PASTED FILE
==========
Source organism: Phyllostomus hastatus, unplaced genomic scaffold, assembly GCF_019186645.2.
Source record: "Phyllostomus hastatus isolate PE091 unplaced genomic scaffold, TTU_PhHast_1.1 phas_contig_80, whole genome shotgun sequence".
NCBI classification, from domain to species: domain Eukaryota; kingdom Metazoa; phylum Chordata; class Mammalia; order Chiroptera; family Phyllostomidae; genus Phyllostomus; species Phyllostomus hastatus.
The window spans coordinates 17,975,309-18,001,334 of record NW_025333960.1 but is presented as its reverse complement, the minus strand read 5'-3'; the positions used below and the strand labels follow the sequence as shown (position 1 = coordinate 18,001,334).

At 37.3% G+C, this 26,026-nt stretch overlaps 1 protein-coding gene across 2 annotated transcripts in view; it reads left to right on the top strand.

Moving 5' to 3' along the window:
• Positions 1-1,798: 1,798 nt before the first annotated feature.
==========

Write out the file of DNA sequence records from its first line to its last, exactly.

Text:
Source organism: Phyllostomus hastatus, unplaced genomic scaffold, assembly GCF_019186645.2.
Source record: "Phyllostomus hastatus isolate PE091 unplaced genomic scaffold, TTU_PhHast_1.1 phas_contig_80, whole genome shotgun sequence".
NCBI classification, from domain to species: domain Eukaryota; kingdom Metazoa; phylum Chordata; class Mammalia; order Chiroptera; family Phyllostomidae; genus Phyllostomus; species Phyllostomus hastatus.
The window spans coordinates 17,975,309-18,001,334 of record NW_025333960.1 but is presented as its reverse complement, the minus strand read 5'-3'; the positions used below and the strand labels follow the sequence as shown (position 1 = coordinate 18,001,334).

At 37.3% G+C, this 26,026-nt stretch overlaps 1 protein-coding gene across 2 annotated transcripts in view; it reads left to right on the top strand.

Moving 5' to 3' along the window:
• Positions 1-1,798: 1,798 nt before the first annotated feature.